A Dictionary of Early Christian Beliefs is of immense value to the student of the history of Christianity and what early Christians believed. Debates continue today about what these early Christians believed. No doubt scholarship has progressed in this field, for which I am thankful. Yet, people always look for the “classics” to possess on one’s bookshelf. For example, Karl Barth’s Dogmatics is a classic in Protestantism. Or for our Catholic friends, volumes of Aquinas’s Summa. For a more conservative, Calvinistic Reformed position, Charles Hodge’s Systematic Theology or Herman Bavinck’s Reformed Dogmatics top the field. In the study of early Christianity and what they believed, there are few volumes I would recommend, but this is one of them.
First, I recommend this volume for its thoroughness. The breadth and depth of topics covered is immense. This is fantastic for a time period we do not know much (or enough!) about. Again, I know that scholarship has progressed, but this volume, published in 1998, exhibits the wealth of research that no doubt provided the foundation for today.
Second, in conjunction with the first, I appreciate the sources cited. Not only does the editor consult numerous church fathers, but also numerous sources of those fathers. There is not one specific source per father; rather, a plethora of sources per father. However, it is at this point I admit that I am disappointed there are not church mothers. There were plenty, I am sure, of women who influenced the beginnings of Christianity, and without whom we would not be where we are. Yet, still, I appreciate this editor’s contributions.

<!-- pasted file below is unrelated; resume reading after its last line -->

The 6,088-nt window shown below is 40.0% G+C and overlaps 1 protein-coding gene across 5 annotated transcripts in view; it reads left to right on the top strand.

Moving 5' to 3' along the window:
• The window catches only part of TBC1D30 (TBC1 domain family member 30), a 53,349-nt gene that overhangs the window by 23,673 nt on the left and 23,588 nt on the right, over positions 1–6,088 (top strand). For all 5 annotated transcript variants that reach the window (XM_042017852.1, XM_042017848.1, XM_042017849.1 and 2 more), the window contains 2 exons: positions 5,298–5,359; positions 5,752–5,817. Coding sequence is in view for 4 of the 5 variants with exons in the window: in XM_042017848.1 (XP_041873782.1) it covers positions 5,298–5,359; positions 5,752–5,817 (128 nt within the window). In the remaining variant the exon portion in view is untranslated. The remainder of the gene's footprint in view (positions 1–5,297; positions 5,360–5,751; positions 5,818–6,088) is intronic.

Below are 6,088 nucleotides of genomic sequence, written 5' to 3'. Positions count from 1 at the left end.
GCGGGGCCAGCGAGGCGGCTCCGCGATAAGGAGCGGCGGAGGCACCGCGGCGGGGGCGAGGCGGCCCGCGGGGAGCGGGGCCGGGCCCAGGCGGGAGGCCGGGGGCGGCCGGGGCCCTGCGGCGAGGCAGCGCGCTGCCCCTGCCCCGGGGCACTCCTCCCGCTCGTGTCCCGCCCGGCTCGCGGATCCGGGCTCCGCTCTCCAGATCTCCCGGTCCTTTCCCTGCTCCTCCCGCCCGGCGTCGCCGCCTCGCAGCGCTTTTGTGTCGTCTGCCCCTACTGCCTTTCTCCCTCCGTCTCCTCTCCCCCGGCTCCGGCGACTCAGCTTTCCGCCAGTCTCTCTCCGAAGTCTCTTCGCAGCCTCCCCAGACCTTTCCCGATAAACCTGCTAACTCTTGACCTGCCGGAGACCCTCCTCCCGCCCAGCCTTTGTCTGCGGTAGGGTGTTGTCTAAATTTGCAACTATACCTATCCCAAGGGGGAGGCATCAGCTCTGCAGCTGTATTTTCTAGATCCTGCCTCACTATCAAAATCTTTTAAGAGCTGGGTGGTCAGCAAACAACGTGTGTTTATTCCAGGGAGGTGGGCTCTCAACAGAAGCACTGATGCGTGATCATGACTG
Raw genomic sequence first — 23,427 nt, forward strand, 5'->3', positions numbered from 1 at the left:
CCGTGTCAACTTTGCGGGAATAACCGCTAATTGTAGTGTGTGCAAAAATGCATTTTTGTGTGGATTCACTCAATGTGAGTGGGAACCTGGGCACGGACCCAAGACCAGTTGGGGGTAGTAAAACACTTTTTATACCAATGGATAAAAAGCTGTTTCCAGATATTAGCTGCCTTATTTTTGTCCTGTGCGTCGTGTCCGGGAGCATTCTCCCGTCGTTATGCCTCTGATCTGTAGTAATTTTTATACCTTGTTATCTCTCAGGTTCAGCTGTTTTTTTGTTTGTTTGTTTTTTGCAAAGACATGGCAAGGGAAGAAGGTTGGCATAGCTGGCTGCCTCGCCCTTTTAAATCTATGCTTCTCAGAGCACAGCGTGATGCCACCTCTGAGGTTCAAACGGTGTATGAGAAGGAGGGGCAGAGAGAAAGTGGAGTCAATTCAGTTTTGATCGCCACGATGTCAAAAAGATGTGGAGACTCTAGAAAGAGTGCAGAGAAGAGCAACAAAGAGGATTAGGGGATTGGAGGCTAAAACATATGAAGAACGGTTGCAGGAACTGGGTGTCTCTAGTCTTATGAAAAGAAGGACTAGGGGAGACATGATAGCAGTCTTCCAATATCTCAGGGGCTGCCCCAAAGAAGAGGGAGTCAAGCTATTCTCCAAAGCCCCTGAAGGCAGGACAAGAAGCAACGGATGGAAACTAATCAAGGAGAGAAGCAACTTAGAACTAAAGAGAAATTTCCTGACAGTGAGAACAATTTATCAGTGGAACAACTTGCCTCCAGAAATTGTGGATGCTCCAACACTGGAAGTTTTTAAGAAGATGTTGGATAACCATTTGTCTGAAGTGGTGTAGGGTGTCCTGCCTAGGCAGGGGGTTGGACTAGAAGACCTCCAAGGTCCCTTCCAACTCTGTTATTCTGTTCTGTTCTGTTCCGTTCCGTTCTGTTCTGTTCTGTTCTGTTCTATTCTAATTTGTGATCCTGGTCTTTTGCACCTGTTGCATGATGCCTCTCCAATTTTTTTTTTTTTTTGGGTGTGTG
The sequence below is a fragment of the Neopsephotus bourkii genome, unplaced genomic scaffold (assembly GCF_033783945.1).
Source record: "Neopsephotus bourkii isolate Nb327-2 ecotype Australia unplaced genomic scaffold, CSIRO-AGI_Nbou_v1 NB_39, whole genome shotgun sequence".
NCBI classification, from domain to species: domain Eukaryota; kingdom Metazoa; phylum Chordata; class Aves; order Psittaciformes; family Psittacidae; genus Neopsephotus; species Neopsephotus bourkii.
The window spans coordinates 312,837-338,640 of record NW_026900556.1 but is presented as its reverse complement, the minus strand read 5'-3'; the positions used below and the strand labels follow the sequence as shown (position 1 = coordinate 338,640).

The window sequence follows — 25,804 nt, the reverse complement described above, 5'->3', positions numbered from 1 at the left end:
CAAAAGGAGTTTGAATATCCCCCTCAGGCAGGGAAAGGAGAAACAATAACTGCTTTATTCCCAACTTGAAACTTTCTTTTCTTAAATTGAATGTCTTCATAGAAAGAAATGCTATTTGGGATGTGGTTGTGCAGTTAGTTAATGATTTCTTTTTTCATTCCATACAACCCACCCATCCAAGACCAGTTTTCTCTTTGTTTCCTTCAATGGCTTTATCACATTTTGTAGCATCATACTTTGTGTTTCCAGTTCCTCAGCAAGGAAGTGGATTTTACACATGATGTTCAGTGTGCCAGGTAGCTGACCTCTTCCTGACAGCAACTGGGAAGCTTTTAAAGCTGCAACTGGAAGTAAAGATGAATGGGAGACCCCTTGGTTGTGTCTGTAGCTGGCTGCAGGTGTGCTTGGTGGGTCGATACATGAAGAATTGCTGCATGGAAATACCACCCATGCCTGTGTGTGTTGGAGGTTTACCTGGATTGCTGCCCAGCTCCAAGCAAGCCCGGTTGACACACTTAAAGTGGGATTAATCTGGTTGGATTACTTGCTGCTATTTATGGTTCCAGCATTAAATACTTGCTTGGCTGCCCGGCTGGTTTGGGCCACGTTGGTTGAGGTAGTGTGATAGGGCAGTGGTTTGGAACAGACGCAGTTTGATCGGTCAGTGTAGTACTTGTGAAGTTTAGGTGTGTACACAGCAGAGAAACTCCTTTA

Finally, I appreciate the editor’s presentation. The cover is “ancient” and has the color for that time period (sandy and brown), and on the inside, it is well organized and presented in a coherent manner. Also, the editor provides examples on how to use the book, pitfalls to avoid, and a “Who’s Who” of ante-Nicene Christianity to “put in context the ancient Christian writers.” (back cover)
For whom is this book written? I would recommend this book to pastors, young or old, who want to refresh their memory of certain beliefs from early Christianity; but, as the editor warns, do not use this book for “proof-texting.” These early Christians did not believe as we do today. I would also recommend this to undergraduate and seminary students looking for a resource that concisely condenses the amount of information from the early years of Christian development. Finally, I recommend this book to anyone remotely curious about the development of Christian belief. I hope you will add this wonderful reference book to your library.
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